attacking the stock market

A lot of smart people have written a lot of software to make money in stocks, which means that, most likely, all the obvious algorithms are farmed out and therefore mostly useless. But I wonder how hard it would be to write a program that could consistently lose money on the stock market?

For instance, if I wrote a program to emulate an overly-exuberant day trader, or to generally just bet that current trends will continue, would it make less than a 50% return? And if so, could I make money by doing the opposite of what it told me?


  1. I imagine you could do pretty well by buying companies going into bankruptcy, unlisted stocks, etc, and not diversifying at all.

    You probably would not be able to make money doing the opposite, since a) you would have to sell short, which might not even be permitted; b) you probably would have trouble finding a buyer at all.

    Another way to lose a ton of money is to conduct transactions at an arbitrarily high rate and fritter money away on brokerage fees, which is obviously non-reversible.

  2. Maybe the trick is to figure out which stocks will go down, and then buy every other stock.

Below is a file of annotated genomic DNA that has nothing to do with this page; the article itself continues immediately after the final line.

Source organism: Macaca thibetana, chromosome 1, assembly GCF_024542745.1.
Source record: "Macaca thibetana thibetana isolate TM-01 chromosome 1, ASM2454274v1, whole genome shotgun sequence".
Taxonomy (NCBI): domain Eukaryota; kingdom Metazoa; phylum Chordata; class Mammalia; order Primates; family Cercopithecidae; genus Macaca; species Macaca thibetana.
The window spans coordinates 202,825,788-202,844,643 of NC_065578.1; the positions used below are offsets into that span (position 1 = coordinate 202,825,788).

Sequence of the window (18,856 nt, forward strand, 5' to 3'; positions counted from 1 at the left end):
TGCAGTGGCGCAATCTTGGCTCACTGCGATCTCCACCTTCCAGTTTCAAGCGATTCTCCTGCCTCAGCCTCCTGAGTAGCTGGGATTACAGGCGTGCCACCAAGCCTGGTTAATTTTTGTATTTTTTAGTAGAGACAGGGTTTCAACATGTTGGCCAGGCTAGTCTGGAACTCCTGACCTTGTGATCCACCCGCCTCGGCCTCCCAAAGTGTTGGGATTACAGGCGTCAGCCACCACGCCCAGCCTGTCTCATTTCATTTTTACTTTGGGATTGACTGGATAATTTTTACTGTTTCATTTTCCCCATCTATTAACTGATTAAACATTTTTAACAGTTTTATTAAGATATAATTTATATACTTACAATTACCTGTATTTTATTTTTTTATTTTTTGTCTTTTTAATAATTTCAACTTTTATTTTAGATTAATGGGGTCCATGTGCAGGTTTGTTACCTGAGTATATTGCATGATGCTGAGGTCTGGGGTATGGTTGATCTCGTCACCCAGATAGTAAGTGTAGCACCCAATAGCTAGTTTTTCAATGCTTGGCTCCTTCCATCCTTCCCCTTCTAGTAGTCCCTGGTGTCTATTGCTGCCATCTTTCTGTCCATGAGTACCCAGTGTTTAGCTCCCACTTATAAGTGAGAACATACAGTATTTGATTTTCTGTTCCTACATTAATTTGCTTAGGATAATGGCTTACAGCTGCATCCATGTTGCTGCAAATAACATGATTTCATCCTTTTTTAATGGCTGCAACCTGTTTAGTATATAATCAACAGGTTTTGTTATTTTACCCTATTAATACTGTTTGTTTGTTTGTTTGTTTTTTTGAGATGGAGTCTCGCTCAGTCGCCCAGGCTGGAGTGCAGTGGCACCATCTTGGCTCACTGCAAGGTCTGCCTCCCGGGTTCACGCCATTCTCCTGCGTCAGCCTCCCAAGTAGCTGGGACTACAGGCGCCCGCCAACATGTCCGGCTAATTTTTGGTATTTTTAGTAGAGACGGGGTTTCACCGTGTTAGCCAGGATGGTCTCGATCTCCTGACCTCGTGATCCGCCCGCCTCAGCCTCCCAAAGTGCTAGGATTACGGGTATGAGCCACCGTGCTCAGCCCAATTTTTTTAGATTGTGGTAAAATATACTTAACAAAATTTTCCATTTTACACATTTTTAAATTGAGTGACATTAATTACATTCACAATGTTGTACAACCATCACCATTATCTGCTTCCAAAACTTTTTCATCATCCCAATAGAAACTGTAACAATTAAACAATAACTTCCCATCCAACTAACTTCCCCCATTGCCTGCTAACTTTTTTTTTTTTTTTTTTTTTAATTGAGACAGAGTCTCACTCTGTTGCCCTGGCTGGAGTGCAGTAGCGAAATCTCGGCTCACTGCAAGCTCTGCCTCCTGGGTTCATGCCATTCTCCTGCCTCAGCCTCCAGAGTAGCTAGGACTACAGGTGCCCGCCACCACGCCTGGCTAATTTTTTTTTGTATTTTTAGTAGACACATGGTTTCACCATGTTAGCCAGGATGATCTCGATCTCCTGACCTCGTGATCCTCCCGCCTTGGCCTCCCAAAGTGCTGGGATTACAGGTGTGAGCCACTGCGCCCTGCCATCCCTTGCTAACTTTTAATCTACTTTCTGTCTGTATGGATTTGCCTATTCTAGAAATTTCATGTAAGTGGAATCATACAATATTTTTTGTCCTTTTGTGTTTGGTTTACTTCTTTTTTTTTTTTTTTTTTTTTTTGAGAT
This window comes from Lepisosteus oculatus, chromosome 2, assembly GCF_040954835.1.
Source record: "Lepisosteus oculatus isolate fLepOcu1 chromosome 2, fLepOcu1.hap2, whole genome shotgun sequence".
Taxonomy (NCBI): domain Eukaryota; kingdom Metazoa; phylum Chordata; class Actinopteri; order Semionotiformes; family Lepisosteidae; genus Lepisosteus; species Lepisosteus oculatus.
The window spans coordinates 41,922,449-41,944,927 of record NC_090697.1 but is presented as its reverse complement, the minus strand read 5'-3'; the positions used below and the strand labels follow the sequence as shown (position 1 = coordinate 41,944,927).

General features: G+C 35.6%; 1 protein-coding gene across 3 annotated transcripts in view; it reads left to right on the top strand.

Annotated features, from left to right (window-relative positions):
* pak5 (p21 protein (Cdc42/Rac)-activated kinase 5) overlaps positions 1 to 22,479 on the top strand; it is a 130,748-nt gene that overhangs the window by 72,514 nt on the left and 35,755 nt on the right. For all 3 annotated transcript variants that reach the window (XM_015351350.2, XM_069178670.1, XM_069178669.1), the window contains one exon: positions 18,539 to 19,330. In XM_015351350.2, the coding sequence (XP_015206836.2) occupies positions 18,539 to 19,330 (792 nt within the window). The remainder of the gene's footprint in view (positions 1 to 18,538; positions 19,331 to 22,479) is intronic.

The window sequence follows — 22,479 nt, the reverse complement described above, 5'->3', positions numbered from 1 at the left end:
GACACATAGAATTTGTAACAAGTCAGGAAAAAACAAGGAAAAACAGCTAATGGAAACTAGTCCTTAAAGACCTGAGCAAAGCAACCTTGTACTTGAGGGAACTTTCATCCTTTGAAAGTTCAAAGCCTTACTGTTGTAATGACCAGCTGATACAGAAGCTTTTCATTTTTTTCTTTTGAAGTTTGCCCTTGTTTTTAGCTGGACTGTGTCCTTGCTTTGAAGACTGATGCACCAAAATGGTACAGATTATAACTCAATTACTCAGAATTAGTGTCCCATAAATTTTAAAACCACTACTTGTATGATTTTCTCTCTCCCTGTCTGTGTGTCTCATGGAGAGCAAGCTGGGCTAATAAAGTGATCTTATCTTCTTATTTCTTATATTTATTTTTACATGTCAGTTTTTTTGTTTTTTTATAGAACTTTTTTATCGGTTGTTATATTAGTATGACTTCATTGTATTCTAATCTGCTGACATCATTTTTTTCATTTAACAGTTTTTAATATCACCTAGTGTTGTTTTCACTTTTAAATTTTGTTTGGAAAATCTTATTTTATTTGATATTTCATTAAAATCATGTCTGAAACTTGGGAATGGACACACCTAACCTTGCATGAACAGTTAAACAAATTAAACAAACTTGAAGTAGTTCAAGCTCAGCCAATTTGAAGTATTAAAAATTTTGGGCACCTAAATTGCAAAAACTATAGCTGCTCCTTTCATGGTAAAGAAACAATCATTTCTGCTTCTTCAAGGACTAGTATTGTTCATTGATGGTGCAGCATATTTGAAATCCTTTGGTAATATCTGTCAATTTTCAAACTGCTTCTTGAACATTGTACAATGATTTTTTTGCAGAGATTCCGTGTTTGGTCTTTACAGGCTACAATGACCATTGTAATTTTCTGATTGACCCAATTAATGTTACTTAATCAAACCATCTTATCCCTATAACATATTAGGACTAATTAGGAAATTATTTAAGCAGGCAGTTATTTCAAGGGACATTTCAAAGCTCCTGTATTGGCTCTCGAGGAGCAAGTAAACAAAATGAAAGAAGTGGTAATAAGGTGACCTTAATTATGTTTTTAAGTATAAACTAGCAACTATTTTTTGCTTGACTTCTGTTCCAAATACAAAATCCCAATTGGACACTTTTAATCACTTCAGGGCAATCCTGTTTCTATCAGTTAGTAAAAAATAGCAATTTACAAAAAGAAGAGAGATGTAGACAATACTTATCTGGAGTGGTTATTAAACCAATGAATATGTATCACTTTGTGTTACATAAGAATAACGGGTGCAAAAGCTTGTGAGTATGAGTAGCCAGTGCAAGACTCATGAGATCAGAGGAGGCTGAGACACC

3. Suppose your program says to buy and sell a few random securities, many times a day (as Sam said, it would fritter money on brokerage fees and be a sure-fired way to lose money).

    What would "doing the opposite of that" be? Buying the whole market and holding it for a long time. Oh wait, that's the strategy advocated by believers of the efficient market hypothesis, right?

  4. So an believer of the efficient market hypothesis and his young daughter are going for a walk when she sees a five dollar bill on the ground.

    "Dad," she says, "can I pick up that money?"

    "No dear," he responds, "if that were a real five dollar bill, someone would have picked it up already."

    Seriously though, yeah, long-term investment in index funds.

  5. The efficient markets hypothesis has sort of always been my personal gremlin, and I even started this post out with a form of it. But I ultimately think that it's just not true, or rather, it's only true as the size of the market approaches infinity and the information distribution approaches uniform. Sure, the average investor can't beat the market, but Warren Buffet can and has. Lots of people make lots of money in stocks, and I'm not prepared to call it all luck. The trick is whether you think you're that guy, and whether you're right. Meh.